Nigeria: Former Diamond Bank CEO introduces new digital banking platform

Uzoma Dozie

The future is digital, says Nigerian entrepreneur Uzoma Dozie, who left the world of traditional banking last year to launch a technology-driven financial services company.

Dozie, former CEO of Diamond Bank, which was acquired by Access Bank in 2019, recently launched a mobile-first banking platform, Sparkle, with the aim of using technology to provide financial, lifestyle and business support services to Nigerians across the globe.

Sparkle, a smartphone enabled platform, offers many traditional banking products – providing loans, enabling savings, shopping transactions, paying bills, buying airtime, and sending money to third parties. But Dozie believes that moving these products online will help to drive financial inclusion as Sparkle makes it quick and easy to open an account and adds value through using data to provide bespoke services to support customers’ lifestyles and businesses.

Dozie, whose father Pascal founded Diamond Bank in 1990, took the plunge to go down a new path after the merger with Access Bank was given the go-ahead, leaving the corporate world after nearly 30 years to join the ranks of the new generation of digital startups.

A year of product development led to the launch of Sparkle in June.

So how does it differ from the type of legacy bank he cut his teeth on? Sparkle, he says, is not a typical bank. While it offers banking services, it is a platform that looks at the customer holistically in order to service their needs.

For example, customers’ spending habits are tracked – how they spend, what they spend and when they do so – to see, he says, which habit they feed the most. Customers get regular feedback on their spending patterns while a chat bot on the platform will provide electronic advice on how to manage their money differently and answer their questions.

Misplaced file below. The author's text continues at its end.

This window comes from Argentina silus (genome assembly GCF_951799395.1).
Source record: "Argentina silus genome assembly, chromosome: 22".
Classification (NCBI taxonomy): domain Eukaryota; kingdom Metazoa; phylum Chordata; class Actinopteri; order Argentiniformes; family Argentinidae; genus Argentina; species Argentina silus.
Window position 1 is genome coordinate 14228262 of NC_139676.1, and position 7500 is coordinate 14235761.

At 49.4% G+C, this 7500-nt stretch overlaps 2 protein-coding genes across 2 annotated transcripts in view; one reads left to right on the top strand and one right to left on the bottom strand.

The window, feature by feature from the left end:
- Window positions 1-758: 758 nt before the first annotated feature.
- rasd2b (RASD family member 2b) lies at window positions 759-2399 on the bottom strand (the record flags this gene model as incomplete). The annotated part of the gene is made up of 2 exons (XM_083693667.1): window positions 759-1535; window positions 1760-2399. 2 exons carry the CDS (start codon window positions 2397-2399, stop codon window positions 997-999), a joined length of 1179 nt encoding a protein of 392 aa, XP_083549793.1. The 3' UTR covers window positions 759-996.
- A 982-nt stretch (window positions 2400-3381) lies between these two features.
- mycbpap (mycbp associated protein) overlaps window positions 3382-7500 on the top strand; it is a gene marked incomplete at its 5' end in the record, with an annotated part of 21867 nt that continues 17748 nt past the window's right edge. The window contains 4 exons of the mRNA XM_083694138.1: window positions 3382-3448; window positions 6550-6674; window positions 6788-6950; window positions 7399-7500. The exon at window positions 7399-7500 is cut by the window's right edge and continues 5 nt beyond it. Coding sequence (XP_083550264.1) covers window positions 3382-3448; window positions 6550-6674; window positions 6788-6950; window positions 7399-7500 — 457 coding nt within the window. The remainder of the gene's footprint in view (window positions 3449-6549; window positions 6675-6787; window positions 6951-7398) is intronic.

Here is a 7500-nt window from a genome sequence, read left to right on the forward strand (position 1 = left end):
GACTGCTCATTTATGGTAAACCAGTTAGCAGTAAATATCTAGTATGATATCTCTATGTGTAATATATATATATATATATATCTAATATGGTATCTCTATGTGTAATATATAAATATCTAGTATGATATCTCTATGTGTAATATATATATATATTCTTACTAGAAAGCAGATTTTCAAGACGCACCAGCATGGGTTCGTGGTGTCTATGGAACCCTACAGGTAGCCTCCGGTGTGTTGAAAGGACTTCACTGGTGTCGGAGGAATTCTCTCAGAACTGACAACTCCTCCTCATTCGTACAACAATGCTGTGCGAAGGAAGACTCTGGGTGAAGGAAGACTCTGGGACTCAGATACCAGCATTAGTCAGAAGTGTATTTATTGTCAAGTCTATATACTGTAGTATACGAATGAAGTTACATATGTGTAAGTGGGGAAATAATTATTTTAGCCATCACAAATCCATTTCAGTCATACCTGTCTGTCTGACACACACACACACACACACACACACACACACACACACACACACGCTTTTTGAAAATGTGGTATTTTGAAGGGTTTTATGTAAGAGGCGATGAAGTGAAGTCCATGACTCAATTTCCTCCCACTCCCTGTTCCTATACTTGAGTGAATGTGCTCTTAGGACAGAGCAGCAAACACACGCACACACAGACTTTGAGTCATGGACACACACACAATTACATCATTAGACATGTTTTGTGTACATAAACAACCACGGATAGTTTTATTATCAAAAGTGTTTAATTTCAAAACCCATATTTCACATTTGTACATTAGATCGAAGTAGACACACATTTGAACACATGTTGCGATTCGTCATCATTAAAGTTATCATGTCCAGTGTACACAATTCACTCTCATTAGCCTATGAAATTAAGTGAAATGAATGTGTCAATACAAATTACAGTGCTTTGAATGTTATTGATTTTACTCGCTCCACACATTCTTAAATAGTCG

Dozie says this product will give small businesses, which often lack financial literacy, the tools to manage their accounts, access business services and improve their skills.

The Sparkle offering goes beyond financial services, notes Dozie. The platform will link customers to legal services, give them access to official documentation and connect them to other platforms to pay bills. A partnership with PwC will allow Sparkle to also provide tax assistance.

“Our platform will build a profile of customers that is much more than about what they earn. Lending decisions will be based not just on income but on their broader financial profile, which will reflect spending habits and a willingness to pay tax or settle bills timeously, for example.”

The corporate market in Nigeria is saturated, he says, as a result of financial institutions focusing their energies on this segment. “The real growth is in the SME space.

“Twenty years ago, your job options were to be employed by government, banks or oil companies. Now there are a lot more choices and many young people don’t want to work in established businesses anymore. They want to do their own thing and Sparkle can help them. Technology has given us the tools to do this.”

Dozie’s interest in technology began while he was still running Diamond Bank. He saw the impact technology could have on scaling a business with the growth of the bank’s mobile app users, which grew from just over 200,000 people in 2014 to 3.3 million by 2019.

“It took us almost 20 years to generate the same customer numbers via our network of branches. Technology helped us to scale efficiently, quickly and cheaply, which drives financial inclusion, but it can be difficult for bankers working in a bank to create a tech business. It requires a different mindset.

“That’s why I wanted to combine my years of banking and industry experience with my love for and fascination with technology to build a digital-first business from the bottom up. Sparkle is being built by customers rather than bankers. We understand their journey and pain points and can address them.”

SMEs – the engine of growth

The reality that the SME segment is the engine of growth in African economies is now widely recognised. But the process of integrating these enterprises into the mainstream economy has been slow. For example, there are fewer than four million registered small businesses in Nigeria, with a total population of nearly 200 million people. This shows there is significant room for growth.